• Reframe the problem. If a particular issue has your emotions heightened, you can also reframe the problem itself. What if, instead of just being a problem, there’s a silver lining that you can focus on? For example, down markets can be an excellent time to adopt a contrarian attitude and see them not as a scourge to your portfolio, but rather a chance to invest while everything is on sale.
  • Reframe your point of view. Emotions can make it hard for us to see the forest through the trees. We’ve all had the experience of helping friends and family through moments of heightened emotion by providing solutions that were right there—but that they couldn’t see. Try to take a step back and view your situation from the perspective of an objective observer. For example, if you’re feeling swept away by the excitement of a hot new stock, take a moment and ask yourself what you would recommend to a friend in this situation.

When our emotions get going, we tend to want to respond. By taking the time to reframe the situation, you can give your conscious brain a chance to catch up to your emotions before you act.


The author or authors do not own shares in any securities mentioned in this article.Find out about.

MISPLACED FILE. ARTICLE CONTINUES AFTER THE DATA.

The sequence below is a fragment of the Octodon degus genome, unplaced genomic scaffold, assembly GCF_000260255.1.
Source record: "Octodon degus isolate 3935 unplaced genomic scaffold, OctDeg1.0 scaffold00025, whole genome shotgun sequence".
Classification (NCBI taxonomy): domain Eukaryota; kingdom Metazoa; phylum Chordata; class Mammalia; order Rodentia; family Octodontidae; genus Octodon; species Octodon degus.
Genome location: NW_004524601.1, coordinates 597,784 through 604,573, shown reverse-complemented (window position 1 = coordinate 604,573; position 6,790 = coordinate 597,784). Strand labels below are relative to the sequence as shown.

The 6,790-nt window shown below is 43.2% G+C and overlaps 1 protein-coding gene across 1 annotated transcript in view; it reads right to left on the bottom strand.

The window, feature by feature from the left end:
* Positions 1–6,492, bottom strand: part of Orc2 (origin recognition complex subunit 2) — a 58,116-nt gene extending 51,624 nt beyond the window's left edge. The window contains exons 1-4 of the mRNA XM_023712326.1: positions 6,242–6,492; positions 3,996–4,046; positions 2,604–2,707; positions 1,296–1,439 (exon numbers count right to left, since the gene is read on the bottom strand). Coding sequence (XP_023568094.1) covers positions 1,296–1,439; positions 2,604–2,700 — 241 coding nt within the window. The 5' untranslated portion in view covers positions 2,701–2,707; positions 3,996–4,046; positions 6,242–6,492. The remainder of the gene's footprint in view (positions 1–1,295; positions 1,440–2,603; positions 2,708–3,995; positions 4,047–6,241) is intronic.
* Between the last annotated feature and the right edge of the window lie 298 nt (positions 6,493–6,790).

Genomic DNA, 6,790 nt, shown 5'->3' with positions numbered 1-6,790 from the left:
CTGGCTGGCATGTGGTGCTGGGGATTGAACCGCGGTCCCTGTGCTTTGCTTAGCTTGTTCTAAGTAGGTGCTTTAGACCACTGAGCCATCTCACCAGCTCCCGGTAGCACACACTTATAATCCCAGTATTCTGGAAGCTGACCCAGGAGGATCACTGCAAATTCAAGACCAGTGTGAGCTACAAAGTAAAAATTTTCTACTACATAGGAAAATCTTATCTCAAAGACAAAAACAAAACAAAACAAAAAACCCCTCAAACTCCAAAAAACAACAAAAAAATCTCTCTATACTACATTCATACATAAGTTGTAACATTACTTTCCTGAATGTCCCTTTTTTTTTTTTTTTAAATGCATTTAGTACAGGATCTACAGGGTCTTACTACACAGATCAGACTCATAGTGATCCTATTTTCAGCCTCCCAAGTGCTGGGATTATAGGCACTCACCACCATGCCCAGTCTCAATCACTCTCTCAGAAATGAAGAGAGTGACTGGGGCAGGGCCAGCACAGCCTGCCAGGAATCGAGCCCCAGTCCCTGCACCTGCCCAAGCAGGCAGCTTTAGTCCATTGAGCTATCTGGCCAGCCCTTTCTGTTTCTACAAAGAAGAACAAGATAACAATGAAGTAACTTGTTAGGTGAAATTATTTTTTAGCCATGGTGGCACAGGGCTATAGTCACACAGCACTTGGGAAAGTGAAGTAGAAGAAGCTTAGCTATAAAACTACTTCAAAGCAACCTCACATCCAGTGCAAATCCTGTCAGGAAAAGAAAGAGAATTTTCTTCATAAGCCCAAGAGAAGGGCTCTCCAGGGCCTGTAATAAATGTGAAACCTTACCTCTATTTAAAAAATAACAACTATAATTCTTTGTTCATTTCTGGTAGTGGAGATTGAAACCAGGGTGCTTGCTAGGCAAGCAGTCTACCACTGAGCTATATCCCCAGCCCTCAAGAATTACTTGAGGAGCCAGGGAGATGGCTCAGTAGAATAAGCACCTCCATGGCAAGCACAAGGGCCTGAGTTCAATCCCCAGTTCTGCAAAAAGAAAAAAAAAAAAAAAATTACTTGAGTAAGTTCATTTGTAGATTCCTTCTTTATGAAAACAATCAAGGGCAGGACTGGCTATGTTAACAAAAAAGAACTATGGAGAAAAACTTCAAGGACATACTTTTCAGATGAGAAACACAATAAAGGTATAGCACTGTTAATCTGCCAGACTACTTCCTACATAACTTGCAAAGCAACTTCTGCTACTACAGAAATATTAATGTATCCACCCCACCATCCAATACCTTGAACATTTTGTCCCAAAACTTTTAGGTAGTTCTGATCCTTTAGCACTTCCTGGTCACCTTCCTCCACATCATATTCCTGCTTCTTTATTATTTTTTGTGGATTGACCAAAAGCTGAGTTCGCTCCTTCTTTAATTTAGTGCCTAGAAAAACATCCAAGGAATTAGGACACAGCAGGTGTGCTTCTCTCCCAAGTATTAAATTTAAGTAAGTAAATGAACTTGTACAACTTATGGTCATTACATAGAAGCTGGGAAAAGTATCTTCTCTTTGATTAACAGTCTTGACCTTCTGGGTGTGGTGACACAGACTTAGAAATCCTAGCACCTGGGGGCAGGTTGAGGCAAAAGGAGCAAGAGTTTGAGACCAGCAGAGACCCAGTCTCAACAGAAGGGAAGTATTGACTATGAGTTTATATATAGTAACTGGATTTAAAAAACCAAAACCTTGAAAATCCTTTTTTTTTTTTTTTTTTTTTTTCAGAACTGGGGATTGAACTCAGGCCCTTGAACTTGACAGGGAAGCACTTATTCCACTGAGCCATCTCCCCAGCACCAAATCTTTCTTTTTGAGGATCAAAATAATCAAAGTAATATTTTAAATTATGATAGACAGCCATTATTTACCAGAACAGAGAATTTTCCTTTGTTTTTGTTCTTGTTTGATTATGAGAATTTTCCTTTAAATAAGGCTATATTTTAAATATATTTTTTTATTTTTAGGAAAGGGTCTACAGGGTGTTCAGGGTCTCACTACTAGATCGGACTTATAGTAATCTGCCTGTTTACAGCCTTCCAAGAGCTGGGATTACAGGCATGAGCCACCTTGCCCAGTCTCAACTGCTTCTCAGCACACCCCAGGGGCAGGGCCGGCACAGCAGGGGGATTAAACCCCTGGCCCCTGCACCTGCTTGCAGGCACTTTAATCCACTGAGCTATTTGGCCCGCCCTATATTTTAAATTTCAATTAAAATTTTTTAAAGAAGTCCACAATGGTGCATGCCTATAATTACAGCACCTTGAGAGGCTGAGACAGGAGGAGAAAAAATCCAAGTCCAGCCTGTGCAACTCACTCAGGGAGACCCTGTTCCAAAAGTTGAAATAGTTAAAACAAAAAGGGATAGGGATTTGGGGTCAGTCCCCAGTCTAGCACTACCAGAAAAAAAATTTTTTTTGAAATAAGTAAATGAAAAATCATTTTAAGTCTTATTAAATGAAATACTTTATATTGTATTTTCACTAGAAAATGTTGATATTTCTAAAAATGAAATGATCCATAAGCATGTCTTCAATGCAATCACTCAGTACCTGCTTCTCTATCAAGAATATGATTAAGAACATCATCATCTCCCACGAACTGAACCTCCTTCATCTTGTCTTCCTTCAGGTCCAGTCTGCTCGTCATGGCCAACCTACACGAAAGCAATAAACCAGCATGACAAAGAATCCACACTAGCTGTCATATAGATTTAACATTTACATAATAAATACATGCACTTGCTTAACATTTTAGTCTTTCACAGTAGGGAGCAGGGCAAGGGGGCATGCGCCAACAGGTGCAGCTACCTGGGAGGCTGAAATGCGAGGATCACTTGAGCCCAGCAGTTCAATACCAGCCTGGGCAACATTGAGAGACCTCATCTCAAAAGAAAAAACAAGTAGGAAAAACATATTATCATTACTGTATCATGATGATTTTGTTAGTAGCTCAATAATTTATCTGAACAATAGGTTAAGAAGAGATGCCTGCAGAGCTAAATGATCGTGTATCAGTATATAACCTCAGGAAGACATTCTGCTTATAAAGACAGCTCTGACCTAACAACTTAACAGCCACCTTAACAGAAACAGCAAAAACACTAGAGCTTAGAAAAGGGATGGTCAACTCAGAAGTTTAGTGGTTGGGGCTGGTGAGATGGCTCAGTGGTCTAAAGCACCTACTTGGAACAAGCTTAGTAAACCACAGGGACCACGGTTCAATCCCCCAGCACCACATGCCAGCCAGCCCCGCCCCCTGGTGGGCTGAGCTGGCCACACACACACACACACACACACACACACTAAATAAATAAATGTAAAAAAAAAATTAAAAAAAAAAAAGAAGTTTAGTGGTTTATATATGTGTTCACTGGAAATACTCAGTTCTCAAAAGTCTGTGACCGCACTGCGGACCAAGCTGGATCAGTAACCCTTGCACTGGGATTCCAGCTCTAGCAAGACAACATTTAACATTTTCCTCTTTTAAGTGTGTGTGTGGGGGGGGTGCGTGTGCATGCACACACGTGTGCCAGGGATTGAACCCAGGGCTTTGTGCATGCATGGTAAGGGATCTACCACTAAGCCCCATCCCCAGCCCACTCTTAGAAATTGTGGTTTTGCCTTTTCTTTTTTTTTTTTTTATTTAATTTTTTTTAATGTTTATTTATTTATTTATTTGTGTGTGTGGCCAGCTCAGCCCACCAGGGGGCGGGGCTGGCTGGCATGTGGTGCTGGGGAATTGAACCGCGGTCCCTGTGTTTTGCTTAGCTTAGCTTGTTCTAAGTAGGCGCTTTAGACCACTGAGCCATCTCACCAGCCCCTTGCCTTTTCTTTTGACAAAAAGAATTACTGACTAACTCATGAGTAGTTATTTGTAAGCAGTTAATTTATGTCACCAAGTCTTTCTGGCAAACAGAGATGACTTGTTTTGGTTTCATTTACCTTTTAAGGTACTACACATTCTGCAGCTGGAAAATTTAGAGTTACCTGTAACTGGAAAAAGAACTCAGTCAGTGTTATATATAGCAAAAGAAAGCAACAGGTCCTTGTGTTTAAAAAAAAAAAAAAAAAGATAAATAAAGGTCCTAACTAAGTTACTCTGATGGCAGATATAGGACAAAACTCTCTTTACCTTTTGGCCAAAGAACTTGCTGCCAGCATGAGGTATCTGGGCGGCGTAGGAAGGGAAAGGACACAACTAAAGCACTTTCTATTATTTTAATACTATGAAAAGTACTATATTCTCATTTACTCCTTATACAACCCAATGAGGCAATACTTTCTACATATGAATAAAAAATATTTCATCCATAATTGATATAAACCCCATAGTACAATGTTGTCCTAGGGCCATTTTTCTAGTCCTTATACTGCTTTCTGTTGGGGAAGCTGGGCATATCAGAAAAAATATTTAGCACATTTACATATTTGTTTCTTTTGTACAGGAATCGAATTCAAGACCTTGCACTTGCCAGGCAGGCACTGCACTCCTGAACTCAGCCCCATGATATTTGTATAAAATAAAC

Since its original publication, this piece may have been edited to reflect the regulatory requirements of regions outside of the country it was originally published in. This document is issued by Morningstar Investment Management Australia Limited (ABN 54 071 808 501, AFS Licence No. 228986) (‘Morningstar’). Morningstar is the Responsible Entity and issuer of interests in the Morningstar investment funds referred to in this report. © Copyright of this document is owned by Morningstar and any related bodies corporate that are involved in the document’s creation. As such the document, or any part of it, should not be copied, reproduced, scanned or embodied in any other document or distributed to another party without the prior written consent of Morningstar. The information provided is for general use only. In compiling this document, Morningstar has relied on information and data supplied by third parties including information providers (such as Standard and Poor’s, MSCI, Barclays, FTSE). Whilst all reasonable care has been taken to ensure the accuracy of information provided, neither Morningstar nor its third parties accept responsibility for any inaccuracy or for investment decisions or any other actions taken by any person on the basis or context of the information included. Past performance is not a reliable indicator of future performance. Morningstar does not guarantee the performance of any investment or the return of capital. Morningstar warns that (a) Morningstar has not considered any individual person’s objectives, financial situation or particular needs, and (b) individuals should seek advice and consider whether the advice is appropriate in light of their goals, objectives and current situation. Refer to our Financial Services Guide (FSG) for more information at  Before making any decision about whether to invest in a financial product, individuals should obtain and consider the disclosure document. For a copy of the relevant disclosure document, please contact our Adviser Solutions Team on 02 9276 4550.